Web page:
My ebook: Journeys with the caterpillar

My ebook
Journeys with the caterpillar: Travelling through the islands of Flores
and Sumba, Indonesia
" is available at
this link

Friday, October 07, 2005

Can literature shape the society?

I am not an expert on the subject. But I thought it's worth a try. If one looks at it chronologically, some of the oldest literature has been probably most influential. I am talking of literature in the form of Mahabharata, Ramayana, Gita, Testaments, Bible, Koran etc. These have shaped human behavior to an extent ranging from religious wars to modern day debates related to abortion, stem cell research etc. Greek literature (Homer etc.) and Indian folk tales (Jataka, Panchatantra etc.) were good reads but they didn't have any major impact on society.

And the trend continues till 19th century: Dante, Cervantes, Voltaire, John Milton, Alexandar Dumas or even Shakespeare wrote stuff that didn't really bring about major social change per se. They could have of course influenced the point of views of a good number of people. The 19th and 20th century were then clearly the ages of the novel. While 19th century giants like Victor Hugo or Charles Dickens told moralistic tales; 20th century was much more diverse with stuff ranging from G B Shaw to Sartre to Garcia Marquez.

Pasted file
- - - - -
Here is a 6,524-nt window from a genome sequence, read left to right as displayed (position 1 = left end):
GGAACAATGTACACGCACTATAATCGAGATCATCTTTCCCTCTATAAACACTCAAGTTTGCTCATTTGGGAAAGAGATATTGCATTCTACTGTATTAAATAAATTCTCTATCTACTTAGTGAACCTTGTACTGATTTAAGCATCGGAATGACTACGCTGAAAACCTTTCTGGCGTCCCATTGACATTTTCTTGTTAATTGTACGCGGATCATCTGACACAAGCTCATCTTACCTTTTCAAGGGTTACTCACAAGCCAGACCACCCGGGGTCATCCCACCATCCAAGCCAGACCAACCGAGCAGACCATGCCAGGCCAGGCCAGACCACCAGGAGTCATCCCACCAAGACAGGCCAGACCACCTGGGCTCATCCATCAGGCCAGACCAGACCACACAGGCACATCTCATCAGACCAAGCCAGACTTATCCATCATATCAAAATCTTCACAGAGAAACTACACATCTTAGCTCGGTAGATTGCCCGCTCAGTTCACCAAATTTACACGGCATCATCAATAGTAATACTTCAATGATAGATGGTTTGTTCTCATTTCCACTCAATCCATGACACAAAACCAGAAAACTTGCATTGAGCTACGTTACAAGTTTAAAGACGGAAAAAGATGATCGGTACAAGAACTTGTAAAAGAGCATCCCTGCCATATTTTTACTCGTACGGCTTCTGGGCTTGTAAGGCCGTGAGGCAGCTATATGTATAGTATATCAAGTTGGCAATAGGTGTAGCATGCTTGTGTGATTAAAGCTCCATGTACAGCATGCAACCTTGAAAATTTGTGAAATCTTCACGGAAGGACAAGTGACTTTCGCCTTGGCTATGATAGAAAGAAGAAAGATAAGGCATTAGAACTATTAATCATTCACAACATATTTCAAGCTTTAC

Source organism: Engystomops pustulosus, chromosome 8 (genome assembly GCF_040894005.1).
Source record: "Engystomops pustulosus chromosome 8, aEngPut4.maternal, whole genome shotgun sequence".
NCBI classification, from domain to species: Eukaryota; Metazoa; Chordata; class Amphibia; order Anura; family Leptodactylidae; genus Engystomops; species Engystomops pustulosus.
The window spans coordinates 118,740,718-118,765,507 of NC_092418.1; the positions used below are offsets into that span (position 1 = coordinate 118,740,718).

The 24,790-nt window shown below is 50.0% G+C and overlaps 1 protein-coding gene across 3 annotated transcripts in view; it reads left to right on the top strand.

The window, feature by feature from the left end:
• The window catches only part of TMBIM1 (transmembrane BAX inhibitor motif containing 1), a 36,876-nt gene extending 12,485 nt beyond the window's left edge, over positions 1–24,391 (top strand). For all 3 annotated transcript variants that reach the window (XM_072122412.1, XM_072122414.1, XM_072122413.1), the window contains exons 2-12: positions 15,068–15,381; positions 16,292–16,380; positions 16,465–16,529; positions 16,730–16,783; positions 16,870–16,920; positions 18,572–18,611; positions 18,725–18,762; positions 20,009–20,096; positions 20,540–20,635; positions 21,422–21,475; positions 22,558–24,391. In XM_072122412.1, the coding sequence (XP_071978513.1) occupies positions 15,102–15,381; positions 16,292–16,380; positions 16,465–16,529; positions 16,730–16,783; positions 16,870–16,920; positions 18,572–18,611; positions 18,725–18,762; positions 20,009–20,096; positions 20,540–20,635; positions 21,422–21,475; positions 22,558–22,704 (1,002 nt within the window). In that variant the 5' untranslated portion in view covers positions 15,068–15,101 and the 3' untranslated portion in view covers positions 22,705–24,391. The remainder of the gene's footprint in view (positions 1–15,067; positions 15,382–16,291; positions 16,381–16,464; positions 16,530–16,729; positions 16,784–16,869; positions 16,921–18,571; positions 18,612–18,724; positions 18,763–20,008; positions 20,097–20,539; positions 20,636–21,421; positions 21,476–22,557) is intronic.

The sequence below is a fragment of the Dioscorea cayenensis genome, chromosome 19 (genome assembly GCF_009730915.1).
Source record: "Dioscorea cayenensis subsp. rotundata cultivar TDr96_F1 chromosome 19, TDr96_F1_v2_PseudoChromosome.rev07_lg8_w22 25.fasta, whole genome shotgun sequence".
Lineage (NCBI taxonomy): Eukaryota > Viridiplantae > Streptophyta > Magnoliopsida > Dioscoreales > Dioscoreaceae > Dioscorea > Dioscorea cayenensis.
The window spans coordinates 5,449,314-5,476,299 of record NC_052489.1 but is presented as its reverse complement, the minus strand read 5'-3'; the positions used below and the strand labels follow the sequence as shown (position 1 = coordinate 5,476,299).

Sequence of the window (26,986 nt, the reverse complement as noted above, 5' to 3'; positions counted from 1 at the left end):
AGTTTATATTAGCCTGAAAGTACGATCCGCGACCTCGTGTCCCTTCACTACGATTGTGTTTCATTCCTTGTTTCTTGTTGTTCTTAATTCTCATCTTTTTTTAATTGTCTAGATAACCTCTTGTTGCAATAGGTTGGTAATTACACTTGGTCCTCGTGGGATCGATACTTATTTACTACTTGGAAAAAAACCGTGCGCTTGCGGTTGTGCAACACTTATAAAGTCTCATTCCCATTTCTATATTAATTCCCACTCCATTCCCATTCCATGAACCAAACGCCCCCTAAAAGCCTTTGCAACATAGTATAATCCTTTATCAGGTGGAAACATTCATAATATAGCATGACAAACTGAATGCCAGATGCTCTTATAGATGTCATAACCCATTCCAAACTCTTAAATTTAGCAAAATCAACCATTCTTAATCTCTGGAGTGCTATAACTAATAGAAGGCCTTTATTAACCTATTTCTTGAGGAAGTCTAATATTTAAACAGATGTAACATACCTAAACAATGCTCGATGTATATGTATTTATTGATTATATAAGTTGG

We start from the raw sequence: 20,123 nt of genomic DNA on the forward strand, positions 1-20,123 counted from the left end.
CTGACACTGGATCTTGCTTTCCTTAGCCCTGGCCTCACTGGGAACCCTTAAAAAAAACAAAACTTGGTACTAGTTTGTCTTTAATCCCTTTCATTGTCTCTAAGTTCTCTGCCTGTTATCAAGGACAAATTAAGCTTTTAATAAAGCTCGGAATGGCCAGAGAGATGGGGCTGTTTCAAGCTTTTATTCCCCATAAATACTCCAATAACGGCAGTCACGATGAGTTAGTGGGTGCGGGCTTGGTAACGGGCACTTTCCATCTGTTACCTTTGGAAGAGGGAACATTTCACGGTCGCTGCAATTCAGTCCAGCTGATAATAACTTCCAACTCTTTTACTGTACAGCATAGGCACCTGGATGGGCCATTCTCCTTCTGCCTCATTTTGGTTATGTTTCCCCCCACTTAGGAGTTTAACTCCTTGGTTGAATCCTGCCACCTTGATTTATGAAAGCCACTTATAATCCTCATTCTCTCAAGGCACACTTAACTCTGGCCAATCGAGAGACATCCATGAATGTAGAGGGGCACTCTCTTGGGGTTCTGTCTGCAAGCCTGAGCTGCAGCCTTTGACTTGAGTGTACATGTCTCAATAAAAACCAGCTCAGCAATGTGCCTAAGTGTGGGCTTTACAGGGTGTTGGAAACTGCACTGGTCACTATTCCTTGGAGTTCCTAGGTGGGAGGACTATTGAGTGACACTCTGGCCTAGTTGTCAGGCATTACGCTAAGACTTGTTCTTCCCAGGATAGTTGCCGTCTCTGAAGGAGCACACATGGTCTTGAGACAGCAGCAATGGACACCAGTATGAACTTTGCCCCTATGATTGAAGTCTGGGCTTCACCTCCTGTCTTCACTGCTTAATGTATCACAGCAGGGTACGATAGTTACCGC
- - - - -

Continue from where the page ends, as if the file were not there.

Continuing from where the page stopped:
And the last 50 years has seen an exclusive focus on the non-conformist, the outsider, the imperfect, and the morally corrupt as in the stuff from Coetzee, Salinger, Michel HouelleBecq or William Golding. Satire too regained popularity long after Voltaire and Gogol through the writings of George Orwell, Joseph Heller etc. Therefore given their very nature, late 20th century literature was not suitable to bring about any social impact on a larger scale. However, I find it surprising that apart from the ancient religious literature, the only two works that can claim to have brought about massive social change relate to the 19th and 20th Century. The first is surely Harriet Beecher Stowe's "Uncle Tom's Cabin" which can surely claim to have fermented public opinion against slavery. The second is Jack Kerouac's "On the Road" which led to the Beat Generation, then to the Hippy Generation, finally culminating in the events of 1968.

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